'30 Minutes or Less': What Critics Say

Sony Pictures

Ruben Fleischer’s comedy starring Jesse Eisenberg is called both “frustratingly uneven" and a "fitfully funny farce."

With the pairing of Zombieland director Ruben Fleischer and star Jesse Eisenberg, hopes were high that Colombia’s comedy 30 Minutes or Less would hit the same funny bone. However, critics were overall disappointed with the comedy, especially criticizing the pace of the film, calling it “frustratingly uneven.”

While some critics praised a particular chase scene in the film, many also pointed out that Eisenberg did not seem to fit in the role. The film, also starring Aziz Ansari, Danny McBride and Nick Swardson, hit theaters on Friday, August 12.

The Hollywood Reporter
’s Kirk Honeycutt wrote: “Among other sad aspects to this particular movie is the depressing sight of otherwise good actors trapped in such sheer badness.”

Honeycutt points that that the film’s “major flaw is extreme dullness. When a script is this bare-bones bad, actors overcompensate by increasing their antics with each scene and trying too hard to find laughs where none exists.”

REVIEW: 30 Minutes or Less

As did many other critics, Honeycutt praised one chase scene: “Fleischer stages one chase scene with a bit of comic flair but otherwise never locates that mix of macabre action and comedy that at least made Zombieland amusing.”

“Eisenberg is a good actor, which may be why he's wrong for this dumb comedy,” wrote Roger Ebert in the Chicago Sun-Times.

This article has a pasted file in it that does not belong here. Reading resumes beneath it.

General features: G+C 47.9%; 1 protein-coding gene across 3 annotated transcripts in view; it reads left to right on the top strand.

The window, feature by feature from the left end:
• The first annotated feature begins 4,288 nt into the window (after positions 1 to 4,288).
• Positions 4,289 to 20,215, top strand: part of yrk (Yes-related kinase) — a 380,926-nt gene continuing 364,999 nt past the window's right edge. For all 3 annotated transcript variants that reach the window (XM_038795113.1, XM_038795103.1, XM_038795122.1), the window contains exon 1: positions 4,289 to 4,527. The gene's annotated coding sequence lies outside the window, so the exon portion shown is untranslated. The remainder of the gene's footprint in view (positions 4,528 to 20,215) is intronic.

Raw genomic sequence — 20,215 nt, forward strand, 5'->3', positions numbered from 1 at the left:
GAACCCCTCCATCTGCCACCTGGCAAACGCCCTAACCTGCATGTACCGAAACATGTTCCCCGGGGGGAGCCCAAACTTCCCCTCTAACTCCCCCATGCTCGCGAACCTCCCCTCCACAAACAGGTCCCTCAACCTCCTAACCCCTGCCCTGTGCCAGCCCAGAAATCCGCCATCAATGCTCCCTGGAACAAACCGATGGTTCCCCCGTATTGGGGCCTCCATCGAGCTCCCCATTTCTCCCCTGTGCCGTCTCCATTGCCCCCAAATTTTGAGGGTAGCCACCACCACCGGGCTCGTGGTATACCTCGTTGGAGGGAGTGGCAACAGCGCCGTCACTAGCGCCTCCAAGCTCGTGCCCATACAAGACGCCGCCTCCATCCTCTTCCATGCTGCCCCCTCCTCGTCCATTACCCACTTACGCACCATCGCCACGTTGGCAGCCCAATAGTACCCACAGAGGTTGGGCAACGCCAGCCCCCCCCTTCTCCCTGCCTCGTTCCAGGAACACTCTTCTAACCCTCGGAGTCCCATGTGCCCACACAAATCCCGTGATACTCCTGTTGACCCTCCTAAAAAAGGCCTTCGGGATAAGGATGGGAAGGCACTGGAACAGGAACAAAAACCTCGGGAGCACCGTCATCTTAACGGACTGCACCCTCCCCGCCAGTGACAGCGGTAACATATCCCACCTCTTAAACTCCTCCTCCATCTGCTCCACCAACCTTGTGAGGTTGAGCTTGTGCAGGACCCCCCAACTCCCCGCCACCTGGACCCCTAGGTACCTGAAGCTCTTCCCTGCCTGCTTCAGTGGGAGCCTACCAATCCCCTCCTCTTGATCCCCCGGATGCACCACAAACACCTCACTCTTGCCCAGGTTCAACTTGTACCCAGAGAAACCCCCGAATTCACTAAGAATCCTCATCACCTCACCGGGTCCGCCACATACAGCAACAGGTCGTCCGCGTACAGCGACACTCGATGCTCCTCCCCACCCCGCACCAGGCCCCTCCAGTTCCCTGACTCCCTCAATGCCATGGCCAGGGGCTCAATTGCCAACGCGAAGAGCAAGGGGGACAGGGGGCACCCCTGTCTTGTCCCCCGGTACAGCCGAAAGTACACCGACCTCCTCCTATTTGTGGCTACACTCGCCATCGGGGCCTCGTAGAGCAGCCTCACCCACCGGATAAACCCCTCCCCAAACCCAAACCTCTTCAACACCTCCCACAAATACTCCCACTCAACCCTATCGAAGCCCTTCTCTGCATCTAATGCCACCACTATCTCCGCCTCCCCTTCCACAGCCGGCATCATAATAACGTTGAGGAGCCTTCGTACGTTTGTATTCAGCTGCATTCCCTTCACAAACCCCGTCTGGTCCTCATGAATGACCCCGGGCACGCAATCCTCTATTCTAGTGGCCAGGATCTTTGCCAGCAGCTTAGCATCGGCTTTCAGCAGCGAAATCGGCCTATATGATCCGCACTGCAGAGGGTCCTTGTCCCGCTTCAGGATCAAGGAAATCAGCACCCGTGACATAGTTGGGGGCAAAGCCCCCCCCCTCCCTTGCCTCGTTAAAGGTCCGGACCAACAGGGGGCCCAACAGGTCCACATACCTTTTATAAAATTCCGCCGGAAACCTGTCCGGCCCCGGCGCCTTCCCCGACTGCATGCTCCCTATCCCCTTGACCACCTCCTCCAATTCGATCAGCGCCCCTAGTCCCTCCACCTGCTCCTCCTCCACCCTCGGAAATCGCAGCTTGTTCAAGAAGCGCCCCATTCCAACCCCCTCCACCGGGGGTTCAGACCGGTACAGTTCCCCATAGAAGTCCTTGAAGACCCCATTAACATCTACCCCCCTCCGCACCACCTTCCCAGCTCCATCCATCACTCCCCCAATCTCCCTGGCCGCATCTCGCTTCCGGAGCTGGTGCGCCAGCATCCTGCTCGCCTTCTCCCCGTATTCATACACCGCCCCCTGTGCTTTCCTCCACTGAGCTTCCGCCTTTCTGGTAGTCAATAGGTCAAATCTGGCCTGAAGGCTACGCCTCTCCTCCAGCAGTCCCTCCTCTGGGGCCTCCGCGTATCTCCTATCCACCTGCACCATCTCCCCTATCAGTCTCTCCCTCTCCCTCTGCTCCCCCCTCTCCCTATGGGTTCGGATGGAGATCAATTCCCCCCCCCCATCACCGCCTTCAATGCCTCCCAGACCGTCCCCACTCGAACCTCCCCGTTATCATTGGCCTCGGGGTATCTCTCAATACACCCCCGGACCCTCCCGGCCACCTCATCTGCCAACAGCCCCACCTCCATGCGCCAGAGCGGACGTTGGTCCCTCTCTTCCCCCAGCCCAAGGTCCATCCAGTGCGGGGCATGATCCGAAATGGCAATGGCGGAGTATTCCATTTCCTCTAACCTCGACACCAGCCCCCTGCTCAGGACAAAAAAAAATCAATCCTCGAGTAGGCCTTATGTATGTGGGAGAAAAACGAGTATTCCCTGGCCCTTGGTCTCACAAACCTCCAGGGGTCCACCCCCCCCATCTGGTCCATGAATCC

“There is something annoying about a comedy where a guy is strapped to a bomb and nevertheless has time to spare for off-topic shouting matches with his best buddy,” Ebert pointed out. “A buddy comedy loses some of its charm in a situation like that.”

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“It's frustratingly uneven, despite some appealing moments of buddy camaraderie,” wrote the AP’s Christy Lemire. “It feels way longer than its brief running time, not just because of its stop-and-start pacing but also because it looks so drab and dingy, it's really unpleasant to watch.”

Roger Moore of the Orlando Sentinel called the film a “fitfully funny farce, a caper comedy with blood and bad language.”

 “The dialogue is a snowstorm of swear words, played for shock value,” he continued. “And despite an invigorating chase and some violent and violently funny bits, the pacing is haphazard, as if characters need reminding that the clock is ticking.”